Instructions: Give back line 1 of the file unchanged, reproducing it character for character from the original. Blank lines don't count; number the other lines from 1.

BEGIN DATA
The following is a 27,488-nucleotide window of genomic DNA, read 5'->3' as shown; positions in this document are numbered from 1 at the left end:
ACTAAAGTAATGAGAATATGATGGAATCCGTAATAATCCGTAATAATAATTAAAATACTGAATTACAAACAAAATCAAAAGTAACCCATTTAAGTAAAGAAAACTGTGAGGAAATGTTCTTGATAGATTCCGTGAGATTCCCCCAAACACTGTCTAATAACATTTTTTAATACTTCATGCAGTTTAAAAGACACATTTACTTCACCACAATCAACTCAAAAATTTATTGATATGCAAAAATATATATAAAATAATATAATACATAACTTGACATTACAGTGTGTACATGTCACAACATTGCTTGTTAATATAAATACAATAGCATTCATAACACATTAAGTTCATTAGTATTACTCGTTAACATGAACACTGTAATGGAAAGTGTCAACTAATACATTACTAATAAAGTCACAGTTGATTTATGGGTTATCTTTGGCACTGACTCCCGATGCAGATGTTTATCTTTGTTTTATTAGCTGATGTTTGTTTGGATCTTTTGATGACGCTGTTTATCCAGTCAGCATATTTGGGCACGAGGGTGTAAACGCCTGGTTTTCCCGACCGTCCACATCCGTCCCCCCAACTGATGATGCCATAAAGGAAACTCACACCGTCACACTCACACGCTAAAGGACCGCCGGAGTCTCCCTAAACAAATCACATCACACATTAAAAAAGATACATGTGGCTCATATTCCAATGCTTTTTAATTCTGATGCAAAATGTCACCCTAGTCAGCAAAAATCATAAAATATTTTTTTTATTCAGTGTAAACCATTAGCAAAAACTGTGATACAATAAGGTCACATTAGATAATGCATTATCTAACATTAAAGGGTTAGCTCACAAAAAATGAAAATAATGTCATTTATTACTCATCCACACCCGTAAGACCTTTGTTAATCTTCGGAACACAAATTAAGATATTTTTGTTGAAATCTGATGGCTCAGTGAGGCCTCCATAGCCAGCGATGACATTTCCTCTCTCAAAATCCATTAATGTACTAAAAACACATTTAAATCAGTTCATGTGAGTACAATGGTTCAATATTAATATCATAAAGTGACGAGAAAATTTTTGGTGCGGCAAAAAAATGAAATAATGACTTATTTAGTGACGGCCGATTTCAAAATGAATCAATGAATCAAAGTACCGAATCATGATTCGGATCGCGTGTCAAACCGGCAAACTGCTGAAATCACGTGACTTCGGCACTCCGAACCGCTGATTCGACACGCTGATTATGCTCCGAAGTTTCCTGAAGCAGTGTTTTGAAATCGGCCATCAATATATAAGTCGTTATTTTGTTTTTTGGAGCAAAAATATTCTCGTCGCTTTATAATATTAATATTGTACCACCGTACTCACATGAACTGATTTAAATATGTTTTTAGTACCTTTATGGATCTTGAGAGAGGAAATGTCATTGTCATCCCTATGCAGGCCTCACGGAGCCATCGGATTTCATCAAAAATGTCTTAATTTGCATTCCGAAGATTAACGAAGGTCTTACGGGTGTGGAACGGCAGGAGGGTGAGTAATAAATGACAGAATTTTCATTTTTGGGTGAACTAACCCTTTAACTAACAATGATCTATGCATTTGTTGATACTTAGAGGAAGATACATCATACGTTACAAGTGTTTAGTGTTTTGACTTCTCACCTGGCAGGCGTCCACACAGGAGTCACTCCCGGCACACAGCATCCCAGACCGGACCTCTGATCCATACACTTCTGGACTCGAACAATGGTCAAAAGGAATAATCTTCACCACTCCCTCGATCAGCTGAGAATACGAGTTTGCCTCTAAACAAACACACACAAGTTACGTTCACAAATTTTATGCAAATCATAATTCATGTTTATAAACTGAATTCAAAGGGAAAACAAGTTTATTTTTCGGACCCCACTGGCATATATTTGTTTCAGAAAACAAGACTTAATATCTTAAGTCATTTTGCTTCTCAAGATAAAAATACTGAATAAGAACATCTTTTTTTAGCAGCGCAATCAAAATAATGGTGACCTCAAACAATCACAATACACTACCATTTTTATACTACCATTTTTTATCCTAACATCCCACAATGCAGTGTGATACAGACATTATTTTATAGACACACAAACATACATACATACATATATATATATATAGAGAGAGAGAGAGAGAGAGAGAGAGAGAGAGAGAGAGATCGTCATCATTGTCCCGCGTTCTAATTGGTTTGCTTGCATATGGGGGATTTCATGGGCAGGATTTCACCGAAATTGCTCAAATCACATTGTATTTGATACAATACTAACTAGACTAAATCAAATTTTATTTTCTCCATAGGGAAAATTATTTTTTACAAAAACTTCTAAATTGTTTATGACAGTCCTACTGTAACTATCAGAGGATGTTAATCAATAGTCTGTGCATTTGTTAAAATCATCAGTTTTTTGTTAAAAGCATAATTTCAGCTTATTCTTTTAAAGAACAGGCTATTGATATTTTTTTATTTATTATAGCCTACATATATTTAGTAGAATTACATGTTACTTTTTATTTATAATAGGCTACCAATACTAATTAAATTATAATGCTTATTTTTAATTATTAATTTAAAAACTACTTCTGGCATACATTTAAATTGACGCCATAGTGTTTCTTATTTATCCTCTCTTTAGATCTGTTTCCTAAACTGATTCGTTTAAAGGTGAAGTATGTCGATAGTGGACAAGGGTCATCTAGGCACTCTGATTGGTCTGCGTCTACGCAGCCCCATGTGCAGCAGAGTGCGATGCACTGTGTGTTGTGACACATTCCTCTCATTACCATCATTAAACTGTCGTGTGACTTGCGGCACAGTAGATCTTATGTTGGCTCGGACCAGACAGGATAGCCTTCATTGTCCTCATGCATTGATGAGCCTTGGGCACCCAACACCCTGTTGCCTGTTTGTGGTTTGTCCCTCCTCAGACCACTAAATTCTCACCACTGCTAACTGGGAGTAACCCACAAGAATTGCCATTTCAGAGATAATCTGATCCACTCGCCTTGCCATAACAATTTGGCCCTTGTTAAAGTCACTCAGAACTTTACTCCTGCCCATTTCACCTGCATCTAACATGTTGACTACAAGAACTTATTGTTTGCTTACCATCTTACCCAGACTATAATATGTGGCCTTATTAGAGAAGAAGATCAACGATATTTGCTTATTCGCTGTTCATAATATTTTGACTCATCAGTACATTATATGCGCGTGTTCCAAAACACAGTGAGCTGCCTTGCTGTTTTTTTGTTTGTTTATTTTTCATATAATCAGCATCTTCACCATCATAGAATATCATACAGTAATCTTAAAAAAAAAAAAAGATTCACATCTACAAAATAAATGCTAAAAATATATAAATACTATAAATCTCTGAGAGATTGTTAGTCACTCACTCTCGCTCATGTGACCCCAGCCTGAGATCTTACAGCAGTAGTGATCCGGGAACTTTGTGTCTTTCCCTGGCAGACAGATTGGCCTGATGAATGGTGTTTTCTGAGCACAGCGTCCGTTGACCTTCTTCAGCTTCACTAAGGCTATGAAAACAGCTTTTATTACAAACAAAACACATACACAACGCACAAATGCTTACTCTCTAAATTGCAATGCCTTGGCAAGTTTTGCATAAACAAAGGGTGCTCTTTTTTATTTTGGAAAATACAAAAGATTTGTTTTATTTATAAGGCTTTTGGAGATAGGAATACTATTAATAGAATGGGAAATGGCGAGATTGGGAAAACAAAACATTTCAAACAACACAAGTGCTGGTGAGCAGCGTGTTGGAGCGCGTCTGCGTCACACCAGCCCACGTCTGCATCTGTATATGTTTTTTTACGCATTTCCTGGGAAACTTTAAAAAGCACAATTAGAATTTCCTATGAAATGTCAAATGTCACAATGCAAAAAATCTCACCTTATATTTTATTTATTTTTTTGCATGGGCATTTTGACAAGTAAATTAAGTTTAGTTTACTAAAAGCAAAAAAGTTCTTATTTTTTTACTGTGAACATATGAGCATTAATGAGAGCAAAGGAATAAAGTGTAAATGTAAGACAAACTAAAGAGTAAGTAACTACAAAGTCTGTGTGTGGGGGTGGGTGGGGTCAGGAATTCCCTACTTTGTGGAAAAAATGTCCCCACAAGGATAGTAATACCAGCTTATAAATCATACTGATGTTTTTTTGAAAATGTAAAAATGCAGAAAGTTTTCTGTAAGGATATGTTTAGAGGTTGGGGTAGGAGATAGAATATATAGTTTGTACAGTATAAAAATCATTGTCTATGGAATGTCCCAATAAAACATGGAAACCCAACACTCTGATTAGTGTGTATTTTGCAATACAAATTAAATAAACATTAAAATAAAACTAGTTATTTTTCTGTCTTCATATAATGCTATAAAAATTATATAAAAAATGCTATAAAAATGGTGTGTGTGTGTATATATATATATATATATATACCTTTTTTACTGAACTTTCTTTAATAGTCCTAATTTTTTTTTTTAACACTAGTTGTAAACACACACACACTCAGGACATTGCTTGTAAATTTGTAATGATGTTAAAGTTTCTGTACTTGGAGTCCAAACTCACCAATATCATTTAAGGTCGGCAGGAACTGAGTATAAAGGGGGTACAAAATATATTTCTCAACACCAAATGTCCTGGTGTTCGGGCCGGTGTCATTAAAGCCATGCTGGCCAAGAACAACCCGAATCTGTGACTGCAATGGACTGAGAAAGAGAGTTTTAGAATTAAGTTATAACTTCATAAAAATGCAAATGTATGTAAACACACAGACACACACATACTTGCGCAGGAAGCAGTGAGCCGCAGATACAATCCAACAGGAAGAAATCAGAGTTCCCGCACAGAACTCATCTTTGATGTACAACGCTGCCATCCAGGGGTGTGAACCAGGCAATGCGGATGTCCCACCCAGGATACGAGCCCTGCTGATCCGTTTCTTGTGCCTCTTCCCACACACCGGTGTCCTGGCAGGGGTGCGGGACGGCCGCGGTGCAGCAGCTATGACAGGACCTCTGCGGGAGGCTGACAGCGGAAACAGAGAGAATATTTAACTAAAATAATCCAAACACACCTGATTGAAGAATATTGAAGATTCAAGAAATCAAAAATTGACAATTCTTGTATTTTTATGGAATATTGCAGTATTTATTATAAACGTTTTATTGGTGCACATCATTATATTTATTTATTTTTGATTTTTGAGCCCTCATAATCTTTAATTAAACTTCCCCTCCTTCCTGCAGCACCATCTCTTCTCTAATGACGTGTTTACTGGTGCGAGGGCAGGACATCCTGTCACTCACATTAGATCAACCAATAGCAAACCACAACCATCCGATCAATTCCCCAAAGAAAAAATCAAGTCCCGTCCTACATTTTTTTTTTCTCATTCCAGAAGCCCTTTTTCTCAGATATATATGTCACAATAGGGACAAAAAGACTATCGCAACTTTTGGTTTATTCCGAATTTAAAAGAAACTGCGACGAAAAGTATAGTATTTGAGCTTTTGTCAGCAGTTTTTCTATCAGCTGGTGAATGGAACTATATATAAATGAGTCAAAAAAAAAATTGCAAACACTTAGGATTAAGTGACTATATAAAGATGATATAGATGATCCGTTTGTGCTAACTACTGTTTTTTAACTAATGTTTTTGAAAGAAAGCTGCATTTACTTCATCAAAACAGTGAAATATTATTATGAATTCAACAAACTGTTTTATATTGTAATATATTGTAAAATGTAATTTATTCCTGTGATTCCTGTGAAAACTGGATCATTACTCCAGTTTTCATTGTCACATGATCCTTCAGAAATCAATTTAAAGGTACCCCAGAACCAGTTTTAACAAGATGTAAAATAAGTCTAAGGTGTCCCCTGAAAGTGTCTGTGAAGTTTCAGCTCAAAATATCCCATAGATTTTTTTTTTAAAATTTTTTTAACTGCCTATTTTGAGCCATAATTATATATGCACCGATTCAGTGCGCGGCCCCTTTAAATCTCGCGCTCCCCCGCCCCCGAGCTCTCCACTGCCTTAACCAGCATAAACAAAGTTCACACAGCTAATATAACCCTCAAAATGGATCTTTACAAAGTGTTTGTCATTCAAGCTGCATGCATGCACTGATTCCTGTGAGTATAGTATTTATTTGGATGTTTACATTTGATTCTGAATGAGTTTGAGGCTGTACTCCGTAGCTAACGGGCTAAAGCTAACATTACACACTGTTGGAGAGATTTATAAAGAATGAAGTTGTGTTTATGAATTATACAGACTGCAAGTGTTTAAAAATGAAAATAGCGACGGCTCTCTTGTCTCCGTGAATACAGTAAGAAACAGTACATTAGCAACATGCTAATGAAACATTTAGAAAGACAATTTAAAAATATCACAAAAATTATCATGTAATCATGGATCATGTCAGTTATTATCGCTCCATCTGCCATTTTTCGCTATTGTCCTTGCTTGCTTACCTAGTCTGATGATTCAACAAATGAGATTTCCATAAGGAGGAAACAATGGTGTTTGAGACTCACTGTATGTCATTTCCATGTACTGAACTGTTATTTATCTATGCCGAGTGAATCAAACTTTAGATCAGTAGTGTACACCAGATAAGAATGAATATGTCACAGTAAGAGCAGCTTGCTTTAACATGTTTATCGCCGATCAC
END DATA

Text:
The following is a 27,488-nucleotide window of genomic DNA, read 5'->3' as shown; positions in this document are numbered from 1 at the left end: